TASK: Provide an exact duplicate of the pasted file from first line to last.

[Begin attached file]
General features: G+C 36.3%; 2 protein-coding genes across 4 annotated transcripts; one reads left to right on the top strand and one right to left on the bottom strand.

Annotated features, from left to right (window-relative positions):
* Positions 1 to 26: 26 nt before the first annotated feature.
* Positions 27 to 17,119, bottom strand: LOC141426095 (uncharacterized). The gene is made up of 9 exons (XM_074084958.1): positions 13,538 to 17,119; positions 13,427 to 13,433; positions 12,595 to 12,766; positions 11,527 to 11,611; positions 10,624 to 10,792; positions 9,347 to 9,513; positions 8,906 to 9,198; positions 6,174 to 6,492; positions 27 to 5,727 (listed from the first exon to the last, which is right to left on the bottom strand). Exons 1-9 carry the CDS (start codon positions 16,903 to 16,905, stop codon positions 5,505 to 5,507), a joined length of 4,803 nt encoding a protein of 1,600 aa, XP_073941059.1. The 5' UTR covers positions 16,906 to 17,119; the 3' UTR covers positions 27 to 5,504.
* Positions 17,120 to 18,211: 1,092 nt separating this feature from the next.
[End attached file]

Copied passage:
General features: G+C 36.3%; 2 protein-coding genes across 4 annotated transcripts; one reads left to right on the top strand and one right to left on the bottom strand.

Annotated features, from left to right (window-relative positions):
* Positions 1 to 26: 26 nt before the first annotated feature.
* Positions 27 to 17,119, bottom strand: LOC141426095 (uncharacterized). The gene is made up of 9 exons (XM_074084958.1): positions 13,538 to 17,119; positions 13,427 to 13,433; positions 12,595 to 12,766; positions 11,527 to 11,611; positions 10,624 to 10,792; positions 9,347 to 9,513; positions 8,906 to 9,198; positions 6,174 to 6,492; positions 27 to 5,727 (listed from the first exon to the last, which is right to left on the bottom strand). Exons 1-9 carry the CDS (start codon positions 16,903 to 16,905, stop codon positions 5,505 to 5,507), a joined length of 4,803 nt encoding a protein of 1,600 aa, XP_073941059.1. The 5' UTR covers positions 16,906 to 17,119; the 3' UTR covers positions 27 to 5,504.
* Positions 17,120 to 18,211: 1,092 nt separating this feature from the next.